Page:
Mercedes-Benz 280 SL Roadster 1968

The new 280 SL now included rear disc brakes as standard, an energy-absorbing steering column, and removable top latch handles for the windshield header. Its production spanned eight model years, with the final, and most popular, version producing 23,885 units from 1967 to 1971. Today, we value these Roadsters for their well-rounded drivability and their role in the evolution of Mercedes-Benz two-seaters.
This original Southern California-delivered car received a frame-off restoration in Germany. Its exterior is finished in its original color of Hellblau Metallic (DB 906), and it features a contrasting Parchment leather interior. It is perfect for touring, as it also features the four-speed automatic transmission, owner’s booklets, and tool kit, along with the removable signature pagoda hardtop and contrasting blue canvas top. Of course, during the restoration, the original engine was fully rebuilt, bringing the car to show standards.
Mercedes-Benz 280 SL Roadster 1968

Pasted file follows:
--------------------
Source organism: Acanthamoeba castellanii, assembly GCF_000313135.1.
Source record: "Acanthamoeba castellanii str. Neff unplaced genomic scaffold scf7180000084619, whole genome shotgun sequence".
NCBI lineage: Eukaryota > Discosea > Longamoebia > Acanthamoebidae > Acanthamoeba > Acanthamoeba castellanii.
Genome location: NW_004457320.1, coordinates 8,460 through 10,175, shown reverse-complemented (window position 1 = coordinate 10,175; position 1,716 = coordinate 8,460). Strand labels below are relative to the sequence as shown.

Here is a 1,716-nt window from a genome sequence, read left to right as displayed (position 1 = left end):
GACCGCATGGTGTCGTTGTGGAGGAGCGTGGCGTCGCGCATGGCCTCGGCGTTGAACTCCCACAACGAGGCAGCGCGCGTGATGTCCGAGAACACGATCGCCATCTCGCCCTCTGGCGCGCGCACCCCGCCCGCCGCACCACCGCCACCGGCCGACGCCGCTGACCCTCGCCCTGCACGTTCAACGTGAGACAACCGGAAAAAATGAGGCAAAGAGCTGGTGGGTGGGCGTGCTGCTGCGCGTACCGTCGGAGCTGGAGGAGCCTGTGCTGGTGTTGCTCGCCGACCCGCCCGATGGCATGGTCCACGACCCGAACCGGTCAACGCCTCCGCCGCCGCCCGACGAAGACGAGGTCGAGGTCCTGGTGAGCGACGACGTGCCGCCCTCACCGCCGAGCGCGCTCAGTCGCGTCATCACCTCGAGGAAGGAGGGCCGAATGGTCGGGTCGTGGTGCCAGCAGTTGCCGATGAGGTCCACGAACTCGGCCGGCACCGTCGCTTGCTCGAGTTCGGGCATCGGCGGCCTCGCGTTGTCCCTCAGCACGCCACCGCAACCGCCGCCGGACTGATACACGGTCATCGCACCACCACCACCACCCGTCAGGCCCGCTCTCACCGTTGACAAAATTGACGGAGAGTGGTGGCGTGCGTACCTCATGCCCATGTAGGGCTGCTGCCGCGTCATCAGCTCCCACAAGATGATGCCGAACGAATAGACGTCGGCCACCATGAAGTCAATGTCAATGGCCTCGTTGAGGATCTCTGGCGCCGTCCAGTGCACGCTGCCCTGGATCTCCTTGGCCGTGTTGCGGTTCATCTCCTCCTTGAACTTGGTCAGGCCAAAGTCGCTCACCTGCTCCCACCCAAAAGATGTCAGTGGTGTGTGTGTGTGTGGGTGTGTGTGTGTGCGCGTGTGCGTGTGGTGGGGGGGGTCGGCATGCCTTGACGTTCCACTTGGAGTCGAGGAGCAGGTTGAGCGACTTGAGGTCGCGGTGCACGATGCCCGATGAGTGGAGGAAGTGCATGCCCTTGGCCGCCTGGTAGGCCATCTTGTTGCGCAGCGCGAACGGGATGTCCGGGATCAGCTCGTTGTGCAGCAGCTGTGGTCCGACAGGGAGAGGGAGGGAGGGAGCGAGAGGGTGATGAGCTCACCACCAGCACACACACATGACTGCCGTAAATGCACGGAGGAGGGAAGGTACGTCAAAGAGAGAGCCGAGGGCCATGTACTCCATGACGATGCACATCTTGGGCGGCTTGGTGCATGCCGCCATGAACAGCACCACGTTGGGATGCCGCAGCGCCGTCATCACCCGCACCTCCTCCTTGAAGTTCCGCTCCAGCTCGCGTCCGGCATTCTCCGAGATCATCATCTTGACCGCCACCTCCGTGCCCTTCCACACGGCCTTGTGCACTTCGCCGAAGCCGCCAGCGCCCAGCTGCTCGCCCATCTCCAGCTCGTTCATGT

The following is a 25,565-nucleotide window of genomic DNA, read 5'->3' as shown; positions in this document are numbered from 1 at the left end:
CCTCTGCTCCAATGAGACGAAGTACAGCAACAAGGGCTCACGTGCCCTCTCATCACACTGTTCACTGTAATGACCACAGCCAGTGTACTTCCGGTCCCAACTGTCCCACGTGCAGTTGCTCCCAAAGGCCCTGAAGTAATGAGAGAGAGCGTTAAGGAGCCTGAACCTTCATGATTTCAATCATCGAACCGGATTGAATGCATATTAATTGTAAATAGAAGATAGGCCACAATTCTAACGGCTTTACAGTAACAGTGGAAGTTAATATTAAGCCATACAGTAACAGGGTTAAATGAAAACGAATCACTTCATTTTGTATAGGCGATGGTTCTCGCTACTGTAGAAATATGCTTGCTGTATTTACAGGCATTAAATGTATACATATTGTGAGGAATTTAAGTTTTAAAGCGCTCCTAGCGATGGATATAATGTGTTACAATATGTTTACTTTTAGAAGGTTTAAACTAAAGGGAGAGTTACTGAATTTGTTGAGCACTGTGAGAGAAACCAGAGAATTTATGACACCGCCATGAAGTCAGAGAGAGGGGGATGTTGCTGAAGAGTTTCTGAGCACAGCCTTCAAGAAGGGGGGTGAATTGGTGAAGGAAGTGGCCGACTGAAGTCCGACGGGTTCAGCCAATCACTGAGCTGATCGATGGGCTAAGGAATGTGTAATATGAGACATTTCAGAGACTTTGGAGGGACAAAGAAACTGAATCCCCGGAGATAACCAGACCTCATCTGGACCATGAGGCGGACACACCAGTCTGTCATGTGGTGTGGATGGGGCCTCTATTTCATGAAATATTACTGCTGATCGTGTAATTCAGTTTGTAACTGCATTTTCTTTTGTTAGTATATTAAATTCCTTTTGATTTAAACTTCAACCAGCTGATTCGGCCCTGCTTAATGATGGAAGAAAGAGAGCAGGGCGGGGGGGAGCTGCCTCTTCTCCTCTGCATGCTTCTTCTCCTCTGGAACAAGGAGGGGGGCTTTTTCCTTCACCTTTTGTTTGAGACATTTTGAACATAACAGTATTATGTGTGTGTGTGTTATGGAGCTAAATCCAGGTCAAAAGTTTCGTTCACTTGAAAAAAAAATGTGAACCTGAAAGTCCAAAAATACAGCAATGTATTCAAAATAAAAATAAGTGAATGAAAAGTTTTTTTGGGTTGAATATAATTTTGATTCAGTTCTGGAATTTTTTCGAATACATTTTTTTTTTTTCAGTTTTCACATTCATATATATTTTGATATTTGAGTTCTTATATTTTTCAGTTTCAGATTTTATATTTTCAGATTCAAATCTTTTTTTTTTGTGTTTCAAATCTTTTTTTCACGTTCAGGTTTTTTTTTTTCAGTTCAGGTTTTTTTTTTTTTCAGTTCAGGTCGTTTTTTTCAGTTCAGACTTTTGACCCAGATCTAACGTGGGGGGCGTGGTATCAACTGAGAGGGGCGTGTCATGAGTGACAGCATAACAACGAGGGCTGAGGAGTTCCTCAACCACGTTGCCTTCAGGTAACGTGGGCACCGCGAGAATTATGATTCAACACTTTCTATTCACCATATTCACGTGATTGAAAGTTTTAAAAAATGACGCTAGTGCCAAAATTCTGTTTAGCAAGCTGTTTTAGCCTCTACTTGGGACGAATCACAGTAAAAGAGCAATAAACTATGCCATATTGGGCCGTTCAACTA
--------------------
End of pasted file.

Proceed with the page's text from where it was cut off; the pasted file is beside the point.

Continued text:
Mercedes-Benz 280 SLs are long appreciated for their timeless style and excellent driving dynamics, and this example is both a valuable collector car and a very satisfying car to drive. Mercedes-Benz marketed these cars as “the sum total of everything the Mercedes-Benz engineers have learned about high-performance sporting machinery.” Now, four decades later, we could not agree more.

Jaguar E-Type Series 1 4.2-Litre 2+2 1966 - World Of Classic Cars -

Jaguar E-Type Series 1 4.2-Litre 2+2 1966

One can point to a hundred things that have made the E-Type Jaguar a success from the moment it appeared: a list price that originally undercut competition from Aston-Martin and Ferrari by half; performance years ahead of its time; looks that landed it in museums; and a legend that endures to the present day. But many other cars can also offer this sort of metaphorical timelessness. The Jaguar, however, also offers a concrete, mechanical appeal that’s made it not just wonderful to see but also relevant on the road today.
Chassis number 1E76624 began as a very original, unmolested, California black plate car before a recent comprehensive restoration was undertaken and completed in early 2014 by marque specialists at Classic Showcase. This Jaguar begs to be noticed.